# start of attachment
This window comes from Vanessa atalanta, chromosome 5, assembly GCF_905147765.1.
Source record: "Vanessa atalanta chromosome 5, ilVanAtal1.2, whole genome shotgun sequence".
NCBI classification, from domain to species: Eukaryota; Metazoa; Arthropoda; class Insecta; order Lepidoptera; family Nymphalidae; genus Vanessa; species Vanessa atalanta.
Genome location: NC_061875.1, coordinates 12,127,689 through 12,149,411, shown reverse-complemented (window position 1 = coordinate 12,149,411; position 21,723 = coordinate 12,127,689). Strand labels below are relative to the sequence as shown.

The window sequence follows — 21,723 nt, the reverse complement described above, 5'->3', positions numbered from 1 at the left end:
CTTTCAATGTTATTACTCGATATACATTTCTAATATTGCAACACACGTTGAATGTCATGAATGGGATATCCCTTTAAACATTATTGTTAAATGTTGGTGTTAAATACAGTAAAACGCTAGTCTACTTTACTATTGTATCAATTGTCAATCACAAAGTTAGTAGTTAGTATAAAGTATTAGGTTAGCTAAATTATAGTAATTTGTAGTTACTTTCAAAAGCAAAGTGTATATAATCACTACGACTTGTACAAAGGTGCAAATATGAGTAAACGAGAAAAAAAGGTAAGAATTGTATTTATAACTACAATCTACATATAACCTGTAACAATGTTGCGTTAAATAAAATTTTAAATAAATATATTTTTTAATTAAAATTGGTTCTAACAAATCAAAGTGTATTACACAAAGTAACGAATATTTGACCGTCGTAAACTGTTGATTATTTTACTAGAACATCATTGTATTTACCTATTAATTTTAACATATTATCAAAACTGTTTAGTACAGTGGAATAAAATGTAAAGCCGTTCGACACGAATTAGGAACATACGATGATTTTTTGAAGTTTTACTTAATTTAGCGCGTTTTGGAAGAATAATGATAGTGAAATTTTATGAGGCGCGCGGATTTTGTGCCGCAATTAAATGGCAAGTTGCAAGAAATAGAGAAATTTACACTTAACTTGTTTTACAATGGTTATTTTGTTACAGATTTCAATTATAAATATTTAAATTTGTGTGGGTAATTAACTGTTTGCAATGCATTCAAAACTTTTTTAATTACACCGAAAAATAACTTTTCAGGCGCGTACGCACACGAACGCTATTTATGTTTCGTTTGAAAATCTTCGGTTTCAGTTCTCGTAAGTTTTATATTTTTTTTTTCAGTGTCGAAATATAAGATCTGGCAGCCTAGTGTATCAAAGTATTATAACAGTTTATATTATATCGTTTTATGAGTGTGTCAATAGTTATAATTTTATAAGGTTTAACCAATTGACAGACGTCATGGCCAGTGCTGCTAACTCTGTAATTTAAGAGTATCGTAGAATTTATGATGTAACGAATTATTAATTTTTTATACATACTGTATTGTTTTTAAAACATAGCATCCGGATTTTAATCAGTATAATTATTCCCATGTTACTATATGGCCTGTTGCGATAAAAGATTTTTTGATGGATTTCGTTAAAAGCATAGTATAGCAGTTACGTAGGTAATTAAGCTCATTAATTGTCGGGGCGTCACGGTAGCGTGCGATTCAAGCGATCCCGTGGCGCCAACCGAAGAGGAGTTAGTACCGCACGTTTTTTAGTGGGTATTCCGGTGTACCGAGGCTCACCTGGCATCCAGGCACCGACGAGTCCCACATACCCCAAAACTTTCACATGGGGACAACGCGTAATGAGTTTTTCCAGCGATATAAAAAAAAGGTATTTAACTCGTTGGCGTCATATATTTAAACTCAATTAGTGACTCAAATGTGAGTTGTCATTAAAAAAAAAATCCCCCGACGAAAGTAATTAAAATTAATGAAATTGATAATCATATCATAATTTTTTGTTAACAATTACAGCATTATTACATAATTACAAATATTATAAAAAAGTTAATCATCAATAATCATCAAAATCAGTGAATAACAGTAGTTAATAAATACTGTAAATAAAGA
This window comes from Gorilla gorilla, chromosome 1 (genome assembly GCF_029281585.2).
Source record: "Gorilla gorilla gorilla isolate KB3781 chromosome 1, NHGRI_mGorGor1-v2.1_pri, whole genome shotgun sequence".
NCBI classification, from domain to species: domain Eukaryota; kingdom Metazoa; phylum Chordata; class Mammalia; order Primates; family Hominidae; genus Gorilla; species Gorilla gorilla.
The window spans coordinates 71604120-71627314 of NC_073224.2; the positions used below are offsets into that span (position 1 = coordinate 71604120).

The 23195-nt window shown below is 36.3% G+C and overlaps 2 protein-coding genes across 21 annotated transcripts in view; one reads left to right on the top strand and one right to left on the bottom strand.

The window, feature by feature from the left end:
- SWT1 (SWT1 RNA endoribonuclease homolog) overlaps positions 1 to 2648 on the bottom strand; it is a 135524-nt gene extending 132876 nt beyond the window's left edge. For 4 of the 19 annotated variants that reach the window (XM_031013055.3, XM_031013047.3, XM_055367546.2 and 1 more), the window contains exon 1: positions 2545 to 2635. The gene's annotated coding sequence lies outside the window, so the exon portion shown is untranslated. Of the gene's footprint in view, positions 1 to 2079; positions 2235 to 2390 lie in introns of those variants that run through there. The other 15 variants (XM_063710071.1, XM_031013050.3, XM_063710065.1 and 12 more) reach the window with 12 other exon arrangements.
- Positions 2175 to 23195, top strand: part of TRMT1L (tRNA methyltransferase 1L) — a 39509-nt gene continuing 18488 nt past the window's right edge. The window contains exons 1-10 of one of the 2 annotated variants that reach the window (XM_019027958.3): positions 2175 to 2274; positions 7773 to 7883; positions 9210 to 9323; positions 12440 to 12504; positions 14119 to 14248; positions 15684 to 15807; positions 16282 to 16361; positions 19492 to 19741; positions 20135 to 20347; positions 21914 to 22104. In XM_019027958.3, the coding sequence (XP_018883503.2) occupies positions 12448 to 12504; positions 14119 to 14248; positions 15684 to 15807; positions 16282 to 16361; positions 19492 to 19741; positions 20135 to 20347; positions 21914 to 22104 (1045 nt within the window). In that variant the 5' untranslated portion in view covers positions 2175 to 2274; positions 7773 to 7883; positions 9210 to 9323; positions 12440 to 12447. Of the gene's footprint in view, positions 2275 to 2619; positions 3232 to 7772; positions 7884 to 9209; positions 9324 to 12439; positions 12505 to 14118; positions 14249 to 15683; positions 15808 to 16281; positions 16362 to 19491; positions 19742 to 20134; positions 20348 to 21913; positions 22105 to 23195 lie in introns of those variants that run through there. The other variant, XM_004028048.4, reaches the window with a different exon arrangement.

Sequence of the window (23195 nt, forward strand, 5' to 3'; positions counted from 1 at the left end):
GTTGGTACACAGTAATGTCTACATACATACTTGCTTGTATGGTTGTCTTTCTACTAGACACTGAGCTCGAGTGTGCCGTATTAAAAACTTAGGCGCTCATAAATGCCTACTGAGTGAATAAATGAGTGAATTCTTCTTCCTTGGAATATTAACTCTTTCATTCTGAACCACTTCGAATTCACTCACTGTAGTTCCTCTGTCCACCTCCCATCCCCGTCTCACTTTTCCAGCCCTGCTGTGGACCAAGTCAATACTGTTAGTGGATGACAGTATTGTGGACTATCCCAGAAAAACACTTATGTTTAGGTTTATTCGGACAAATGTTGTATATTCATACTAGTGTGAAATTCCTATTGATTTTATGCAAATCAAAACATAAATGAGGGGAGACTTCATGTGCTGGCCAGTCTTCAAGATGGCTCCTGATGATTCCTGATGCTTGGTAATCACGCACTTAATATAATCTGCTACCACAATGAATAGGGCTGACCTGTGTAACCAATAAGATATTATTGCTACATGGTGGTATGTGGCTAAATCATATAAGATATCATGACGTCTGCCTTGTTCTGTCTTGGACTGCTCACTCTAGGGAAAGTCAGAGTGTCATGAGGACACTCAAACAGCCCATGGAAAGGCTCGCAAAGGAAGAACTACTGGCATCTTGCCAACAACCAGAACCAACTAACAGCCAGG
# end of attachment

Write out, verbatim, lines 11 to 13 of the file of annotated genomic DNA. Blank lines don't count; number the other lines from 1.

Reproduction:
The 23195-nt window shown below is 36.3% G+C and overlaps 2 protein-coding genes across 21 annotated transcripts in view; one reads left to right on the top strand and one right to left on the bottom strand.

The window, feature by feature from the left end:
- SWT1 (SWT1 RNA endoribonuclease homolog) overlaps positions 1 to 2648 on the bottom strand; it is a 135524-nt gene extending 132876 nt beyond the window's left edge. For 4 of the 19 annotated variants that reach the window (XM_031013055.3, XM_031013047.3, XM_055367546.2 and 1 more), the window contains exon 1: positions 2545 to 2635. The gene's annotated coding sequence lies outside the window, so the exon portion shown is untranslated. Of the gene's footprint in view, positions 1 to 2079; positions 2235 to 2390 lie in introns of those variants that run through there. The other 15 variants (XM_063710071.1, XM_031013050.3, XM_063710065.1 and 12 more) reach the window with 12 other exon arrangements.